During the late stages of the Korean War, the Air Force had dropped leaflets over North Korea offering a $100,000 reward to the first North Korean pilot to defect with a MIG. Richard Goldstein, New York Times, 6 Jan. 2023 González’s father, a waiter who had received invitations to defect while in the United States, was appointed to the island’s National Assembly but later stepped down without any official explanation. Patrick Oppmann, CNN, 6 Feb. 2023 Konstantin Yefremov, the most senior Russian soldier to defect and speak out openly against the war, is now in hiding and spoke to ABC News from Mexico. Patrick Reevell, ABC News, 5 Feb. 2023 But now, even a Democratic member could make the motion to vacate, and if the entire Democratic caucus supports it, given the slim GOP margin in the House, only four Republicans would have to defect in order to fire McCarthy. Stanley M. Brand, The Conversation, 20 Jan. 2023 Yet in Cuba, whose top boxers and baseball players often defect in search of professional paydays, money also matters. New York Times, 30 May 2022 That narrow margin gives the hard right more power; only five have to defect to defeat leadership initiatives – and McCarthy found out during the speaker election circus that may haunt his term. David Jackson, USA TODAY, 12 Jan. 2023 If more Republicans defect, McCarthy’s climb to speakership will grow even steeper. Staff Writer Follow, Los Angeles Times, 4 Jan. 2023 As the group's membership dwindled before the cult was ultimately shut down, the Leonard brothers announced their plans to defect, according to Ross. Chris Harris, Peoplemag, 1 Dec. 2022 See More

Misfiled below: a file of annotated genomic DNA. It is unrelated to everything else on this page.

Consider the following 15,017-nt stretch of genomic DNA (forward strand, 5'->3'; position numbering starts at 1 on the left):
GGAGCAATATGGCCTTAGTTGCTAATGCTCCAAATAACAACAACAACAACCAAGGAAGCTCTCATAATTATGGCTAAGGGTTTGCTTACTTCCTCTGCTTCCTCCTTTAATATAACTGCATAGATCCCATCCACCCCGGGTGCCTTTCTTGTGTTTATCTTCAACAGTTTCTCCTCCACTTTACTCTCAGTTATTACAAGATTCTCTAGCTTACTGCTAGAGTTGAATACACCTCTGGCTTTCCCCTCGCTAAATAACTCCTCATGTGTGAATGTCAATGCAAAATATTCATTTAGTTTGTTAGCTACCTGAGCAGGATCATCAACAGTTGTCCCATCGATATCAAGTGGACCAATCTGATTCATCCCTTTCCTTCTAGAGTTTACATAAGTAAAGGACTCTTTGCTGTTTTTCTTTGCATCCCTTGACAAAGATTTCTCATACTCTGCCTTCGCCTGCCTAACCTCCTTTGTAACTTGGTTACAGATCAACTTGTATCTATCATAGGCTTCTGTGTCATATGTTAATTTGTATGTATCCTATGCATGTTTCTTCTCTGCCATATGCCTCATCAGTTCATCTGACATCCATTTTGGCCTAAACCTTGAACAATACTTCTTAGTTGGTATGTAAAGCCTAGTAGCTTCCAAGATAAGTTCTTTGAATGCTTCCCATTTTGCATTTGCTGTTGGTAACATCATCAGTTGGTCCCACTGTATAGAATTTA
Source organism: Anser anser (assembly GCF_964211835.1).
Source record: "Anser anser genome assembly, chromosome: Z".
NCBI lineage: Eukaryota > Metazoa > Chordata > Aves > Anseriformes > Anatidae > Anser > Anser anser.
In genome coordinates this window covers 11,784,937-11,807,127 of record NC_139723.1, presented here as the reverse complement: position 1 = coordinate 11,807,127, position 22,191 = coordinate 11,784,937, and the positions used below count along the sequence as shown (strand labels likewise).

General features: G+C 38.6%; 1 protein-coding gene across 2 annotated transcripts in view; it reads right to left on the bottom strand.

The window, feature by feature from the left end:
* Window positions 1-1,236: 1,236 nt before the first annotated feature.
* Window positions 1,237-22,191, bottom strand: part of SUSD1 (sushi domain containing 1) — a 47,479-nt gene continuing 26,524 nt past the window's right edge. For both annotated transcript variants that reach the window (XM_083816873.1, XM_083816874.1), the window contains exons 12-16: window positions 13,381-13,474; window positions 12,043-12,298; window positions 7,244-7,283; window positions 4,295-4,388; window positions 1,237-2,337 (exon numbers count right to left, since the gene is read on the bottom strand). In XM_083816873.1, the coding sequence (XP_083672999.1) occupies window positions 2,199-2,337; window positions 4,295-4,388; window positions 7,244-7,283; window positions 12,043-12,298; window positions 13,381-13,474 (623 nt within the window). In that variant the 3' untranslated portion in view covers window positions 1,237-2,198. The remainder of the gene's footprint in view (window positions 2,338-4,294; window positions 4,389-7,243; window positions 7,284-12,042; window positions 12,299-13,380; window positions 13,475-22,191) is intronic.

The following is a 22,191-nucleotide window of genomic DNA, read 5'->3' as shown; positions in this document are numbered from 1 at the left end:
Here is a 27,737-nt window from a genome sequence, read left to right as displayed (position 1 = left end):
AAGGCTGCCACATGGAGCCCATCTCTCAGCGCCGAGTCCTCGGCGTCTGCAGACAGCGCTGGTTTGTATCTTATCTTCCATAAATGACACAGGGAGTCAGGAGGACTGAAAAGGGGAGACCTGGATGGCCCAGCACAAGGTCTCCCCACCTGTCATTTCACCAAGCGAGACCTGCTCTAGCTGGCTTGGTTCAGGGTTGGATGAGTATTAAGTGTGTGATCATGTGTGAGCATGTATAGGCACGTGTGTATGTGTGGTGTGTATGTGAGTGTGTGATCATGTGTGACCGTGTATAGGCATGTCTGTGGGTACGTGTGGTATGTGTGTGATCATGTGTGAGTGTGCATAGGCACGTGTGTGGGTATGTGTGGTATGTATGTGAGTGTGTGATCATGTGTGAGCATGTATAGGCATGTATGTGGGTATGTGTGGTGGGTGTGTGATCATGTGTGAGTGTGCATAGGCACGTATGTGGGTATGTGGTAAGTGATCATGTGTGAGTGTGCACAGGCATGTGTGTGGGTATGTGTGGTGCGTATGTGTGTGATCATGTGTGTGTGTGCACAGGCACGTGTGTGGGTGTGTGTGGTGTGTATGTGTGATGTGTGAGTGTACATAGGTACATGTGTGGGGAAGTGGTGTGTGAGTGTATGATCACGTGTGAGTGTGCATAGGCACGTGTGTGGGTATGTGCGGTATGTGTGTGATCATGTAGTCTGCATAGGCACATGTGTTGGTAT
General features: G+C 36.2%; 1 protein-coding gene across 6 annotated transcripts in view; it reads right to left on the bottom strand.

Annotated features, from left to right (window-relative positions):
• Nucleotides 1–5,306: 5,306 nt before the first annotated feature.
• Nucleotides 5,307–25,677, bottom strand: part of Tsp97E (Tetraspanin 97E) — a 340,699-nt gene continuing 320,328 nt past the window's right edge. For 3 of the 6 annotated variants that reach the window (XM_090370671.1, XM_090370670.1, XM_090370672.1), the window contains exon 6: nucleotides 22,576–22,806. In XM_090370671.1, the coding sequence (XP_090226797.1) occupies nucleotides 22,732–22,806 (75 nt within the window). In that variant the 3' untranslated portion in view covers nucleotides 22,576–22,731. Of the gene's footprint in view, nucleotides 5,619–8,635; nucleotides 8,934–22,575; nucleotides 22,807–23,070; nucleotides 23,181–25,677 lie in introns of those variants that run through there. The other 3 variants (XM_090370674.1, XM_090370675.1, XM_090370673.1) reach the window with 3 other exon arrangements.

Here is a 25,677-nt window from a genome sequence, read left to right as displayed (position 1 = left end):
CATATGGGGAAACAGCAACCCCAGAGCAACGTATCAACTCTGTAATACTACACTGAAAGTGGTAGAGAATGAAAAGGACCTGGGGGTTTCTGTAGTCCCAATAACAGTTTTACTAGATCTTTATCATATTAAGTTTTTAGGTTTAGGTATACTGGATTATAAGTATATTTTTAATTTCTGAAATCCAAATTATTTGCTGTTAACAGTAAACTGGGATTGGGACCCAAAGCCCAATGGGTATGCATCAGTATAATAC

These examples are programmatically compiled from various online sources to illustrate current usage of the word 'defect.' Any opinions expressed in the examples do not represent those of Merriam-Webster or its editors. Send us feedback about these examples.

Word History



Middle English, borrowed from Latin dēfectus "failure, absence, lack, weakness," from dēficere "to be lacking, run short, weaken, fail" + -tus, suffix of action nouns — more at deficient


borrowed from Latin dēfectus, past participle of dēficere "to be lacking, fail, become disaffected, go over (to the side of an opponent)" — more at deficient

First Known Use


15th century, in the meaning defined at sense 1


1596, in the meaning defined at sense 1

Time Traveler
The first known use of defect was in the 15th century

Dictionary Entries Near defect

Cite this Entry

“Defect.” Dictionary, Merriam-Webster, Accessed 1 Apr. 2023.

Kids Definition


1 of 2 noun
: a lack of something necessary for completeness or perfection


2 of 2 verb
de·​fect di-ˈfekt How to pronounce defect (audio)
: to desert a cause or party often in order to take up another
defector noun

Medical Definition


de·​fect ˈdē-ˌfekt How to pronounce defect (audio) di-ˈ How to pronounce defect (audio)
: a lack or deficiency of something necessary for adequacy in form or function
a hearing defect

Legal Definition


: something or a lack of something that results in incompleteness, inadequacy, or imperfection: as
: a flaw in something (as a product) especially that creates an unreasonable risk of harm in its normal use see also latent defect
: an error or omission in a court document (as an indictment or pleading)
: some imperfection in the chain of title to property that makes the title unmarketable
defective adjective
defectively adverb
defectiveness noun

More from Merriam-Webster on defect